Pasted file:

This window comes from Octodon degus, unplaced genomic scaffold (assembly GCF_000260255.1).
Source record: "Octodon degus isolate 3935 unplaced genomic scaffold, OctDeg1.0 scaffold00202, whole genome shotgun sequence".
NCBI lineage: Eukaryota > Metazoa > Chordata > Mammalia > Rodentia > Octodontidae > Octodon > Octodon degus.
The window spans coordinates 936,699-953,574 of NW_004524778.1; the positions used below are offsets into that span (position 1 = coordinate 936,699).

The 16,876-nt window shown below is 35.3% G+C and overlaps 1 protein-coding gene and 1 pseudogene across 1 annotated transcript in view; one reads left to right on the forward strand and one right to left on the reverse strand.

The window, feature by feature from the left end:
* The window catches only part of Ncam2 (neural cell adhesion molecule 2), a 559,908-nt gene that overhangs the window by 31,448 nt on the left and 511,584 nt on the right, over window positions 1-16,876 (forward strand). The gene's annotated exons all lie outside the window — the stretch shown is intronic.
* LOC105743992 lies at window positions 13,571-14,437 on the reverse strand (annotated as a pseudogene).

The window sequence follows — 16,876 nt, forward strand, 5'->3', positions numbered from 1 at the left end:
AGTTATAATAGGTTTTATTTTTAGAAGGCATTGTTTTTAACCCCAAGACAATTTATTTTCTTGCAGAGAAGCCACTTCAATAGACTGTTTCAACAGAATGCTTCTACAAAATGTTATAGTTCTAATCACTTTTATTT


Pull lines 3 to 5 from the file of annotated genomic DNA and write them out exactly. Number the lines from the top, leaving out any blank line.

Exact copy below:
NCBI lineage: Eukaryota > Metazoa > Chordata > Mammalia > Rodentia > Octodontidae > Octodon > Octodon degus.
The window spans coordinates 936,699-953,574 of NW_004524778.1; the positions used below are offsets into that span (position 1 = coordinate 936,699).

The 16,876-nt window shown below is 35.3% G+C and overlaps 1 protein-coding gene and 1 pseudogene across 1 annotated transcript in view; one reads left to right on the forward strand and one right to left on the reverse strand.